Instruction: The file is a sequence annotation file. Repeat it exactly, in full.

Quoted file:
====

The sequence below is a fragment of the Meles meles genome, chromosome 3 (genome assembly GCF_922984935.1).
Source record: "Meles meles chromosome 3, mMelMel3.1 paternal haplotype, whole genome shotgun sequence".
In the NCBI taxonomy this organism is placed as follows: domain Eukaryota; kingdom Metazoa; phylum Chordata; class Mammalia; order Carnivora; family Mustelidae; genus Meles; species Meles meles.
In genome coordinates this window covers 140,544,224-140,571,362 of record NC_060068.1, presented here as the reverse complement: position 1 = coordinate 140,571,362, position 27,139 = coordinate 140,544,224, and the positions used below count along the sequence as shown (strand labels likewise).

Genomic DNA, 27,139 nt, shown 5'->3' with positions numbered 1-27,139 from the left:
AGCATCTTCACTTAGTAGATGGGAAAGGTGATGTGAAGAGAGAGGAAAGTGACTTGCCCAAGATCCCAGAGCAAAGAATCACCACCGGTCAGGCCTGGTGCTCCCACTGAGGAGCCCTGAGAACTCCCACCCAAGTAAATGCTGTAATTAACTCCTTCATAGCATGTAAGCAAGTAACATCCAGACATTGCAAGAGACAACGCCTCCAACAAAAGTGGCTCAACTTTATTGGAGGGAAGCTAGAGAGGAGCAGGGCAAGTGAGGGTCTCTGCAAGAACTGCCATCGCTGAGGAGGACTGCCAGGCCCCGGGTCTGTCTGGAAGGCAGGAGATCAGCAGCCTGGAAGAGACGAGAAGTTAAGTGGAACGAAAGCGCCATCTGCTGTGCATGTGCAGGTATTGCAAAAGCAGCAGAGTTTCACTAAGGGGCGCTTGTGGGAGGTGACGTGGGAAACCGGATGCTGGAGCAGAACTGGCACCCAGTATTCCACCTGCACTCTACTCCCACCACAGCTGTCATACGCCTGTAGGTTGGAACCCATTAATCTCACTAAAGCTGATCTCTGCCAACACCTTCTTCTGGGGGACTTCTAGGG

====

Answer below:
The sequence below is a fragment of the Meles meles genome, chromosome 3 (genome assembly GCF_922984935.1).
Source record: "Meles meles chromosome 3, mMelMel3.1 paternal haplotype, whole genome shotgun sequence".
In the NCBI taxonomy this organism is placed as follows: domain Eukaryota; kingdom Metazoa; phylum Chordata; class Mammalia; order Carnivora; family Mustelidae; genus Meles; species Meles meles.
In genome coordinates this window covers 140,544,224-140,571,362 of record NC_060068.1, presented here as the reverse complement: position 1 = coordinate 140,571,362, position 27,139 = coordinate 140,544,224, and the positions used below count along the sequence as shown (strand labels likewise).

Genomic DNA, 27,139 nt, shown 5'->3' with positions numbered 1-27,139 from the left:
AGCATCTTCACTTAGTAGATGGGAAAGGTGATGTGAAGAGAGAGGAAAGTGACTTGCCCAAGATCCCAGAGCAAAGAATCACCACCGGTCAGGCCTGGTGCTCCCACTGAGGAGCCCTGAGAACTCCCACCCAAGTAAATGCTGTAATTAACTCCTTCATAGCATGTAAGCAAGTAACATCCAGACATTGCAAGAGACAACGCCTCCAACAAAAGTGGCTCAACTTTATTGGAGGGAAGCTAGAGAGGAGCAGGGCAAGTGAGGGTCTCTGCAAGAACTGCCATCGCTGAGGAGGACTGCCAGGCCCCGGGTCTGTCTGGAAGGCAGGAGATCAGCAGCCTGGAAGAGACGAGAAGTTAAGTGGAACGAAAGCGCCATCTGCTGTGCATGTGCAGGTATTGCAAAAGCAGCAGAGTTTCACTAAGGGGCGCTTGTGGGAGGTGACGTGGGAAACCGGATGCTGGAGCAGAACTGGCACCCAGTATTCCACCTGCACTCTACTCCCACCACAGCTGTCATACGCCTGTAGGTTGGAACCCATTAATCTCACTAAAGCTGATCTCTGCCAACACCTTCTTCTGGGGGACTTCTAGGG